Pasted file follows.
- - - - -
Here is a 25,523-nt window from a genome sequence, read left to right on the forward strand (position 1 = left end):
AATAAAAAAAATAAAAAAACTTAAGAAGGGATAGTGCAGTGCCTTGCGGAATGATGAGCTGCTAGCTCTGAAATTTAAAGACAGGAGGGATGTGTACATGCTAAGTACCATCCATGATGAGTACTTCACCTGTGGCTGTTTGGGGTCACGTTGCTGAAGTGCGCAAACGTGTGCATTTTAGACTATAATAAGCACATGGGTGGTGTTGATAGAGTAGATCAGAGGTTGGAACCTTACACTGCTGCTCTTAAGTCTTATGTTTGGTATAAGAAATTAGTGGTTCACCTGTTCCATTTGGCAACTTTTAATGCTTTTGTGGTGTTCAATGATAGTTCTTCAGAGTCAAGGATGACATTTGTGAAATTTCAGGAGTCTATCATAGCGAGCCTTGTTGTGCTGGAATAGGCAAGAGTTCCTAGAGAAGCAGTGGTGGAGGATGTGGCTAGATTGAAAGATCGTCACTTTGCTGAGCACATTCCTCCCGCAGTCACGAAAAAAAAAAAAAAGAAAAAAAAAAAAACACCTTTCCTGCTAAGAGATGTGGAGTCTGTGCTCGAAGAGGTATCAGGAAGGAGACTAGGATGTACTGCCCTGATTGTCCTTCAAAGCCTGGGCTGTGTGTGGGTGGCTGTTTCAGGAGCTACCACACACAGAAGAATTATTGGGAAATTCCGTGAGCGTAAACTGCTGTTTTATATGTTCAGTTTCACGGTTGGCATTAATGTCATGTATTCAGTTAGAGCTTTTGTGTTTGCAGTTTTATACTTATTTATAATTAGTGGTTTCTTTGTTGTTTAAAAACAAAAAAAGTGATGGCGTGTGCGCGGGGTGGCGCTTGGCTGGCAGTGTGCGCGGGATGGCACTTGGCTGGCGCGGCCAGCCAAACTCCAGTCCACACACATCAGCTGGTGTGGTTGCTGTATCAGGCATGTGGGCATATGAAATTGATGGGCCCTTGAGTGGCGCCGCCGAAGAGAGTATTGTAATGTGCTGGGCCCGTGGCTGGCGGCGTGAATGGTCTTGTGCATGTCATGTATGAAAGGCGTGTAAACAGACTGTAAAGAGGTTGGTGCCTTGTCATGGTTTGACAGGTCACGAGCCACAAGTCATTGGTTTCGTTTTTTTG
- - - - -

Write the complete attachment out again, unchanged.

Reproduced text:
Here is a 25,523-nt window from a genome sequence, read left to right on the forward strand (position 1 = left end):
AATAAAAAAAATAAAAAAACTTAAGAAGGGATAGTGCAGTGCCTTGCGGAATGATGAGCTGCTAGCTCTGAAATTTAAAGACAGGAGGGATGTGTACATGCTAAGTACCATCCATGATGAGTACTTCACCTGTGGCTGTTTGGGGTCACGTTGCTGAAGTGCGCAAACGTGTGCATTTTAGACTATAATAAGCACATGGGTGGTGTTGATAGAGTAGATCAGAGGTTGGAACCTTACACTGCTGCTCTTAAGTCTTATGTTTGGTATAAGAAATTAGTGGTTCACCTGTTCCATTTGGCAACTTTTAATGCTTTTGTGGTGTTCAATGATAGTTCTTCAGAGTCAAGGATGACATTTGTGAAATTTCAGGAGTCTATCATAGCGAGCCTTGTTGTGCTGGAATAGGCAAGAGTTCCTAGAGAAGCAGTGGTGGAGGATGTGGCTAGATTGAAAGATCGTCACTTTGCTGAGCACATTCCTCCCGCAGTCACGAAAAAAAAAAAAAAGAAAAAAAAAAAAACACCTTTCCTGCTAAGAGATGTGGAGTCTGTGCTCGAAGAGGTATCAGGAAGGAGACTAGGATGTACTGCCCTGATTGTCCTTCAAAGCCTGGGCTGTGTGTGGGTGGCTGTTTCAGGAGCTACCACACACAGAAGAATTATTGGGAAATTCCGTGAGCGTAAACTGCTGTTTTATATGTTCAGTTTCACGGTTGGCATTAATGTCATGTATTCAGTTAGAGCTTTTGTGTTTGCAGTTTTATACTTATTTATAATTAGTGGTTTCTTTGTTGTTTAAAAACAAAAAAAGTGATGGCGTGTGCGCGGGGTGGCGCTTGGCTGGCAGTGTGCGCGGGATGGCACTTGGCTGGCGCGGCCAGCCAAACTCCAGTCCACACACATCAGCTGGTGTGGTTGCTGTATCAGGCATGTGGGCATATGAAATTGATGGGCCCTTGAGTGGCGCCGCCGAAGAGAGTATTGTAATGTGCTGGGCCCGTGGCTGGCGGCGTGAATGGTCTTGTGCATGTCATGTATGAAAGGCGTGTAAACAGACTGTAAAGAGGTTGGTGCCTTGTCATGGTTTGACAGGTCACGAGCCACAAGTCATTGGTTTCGTTTTTTTG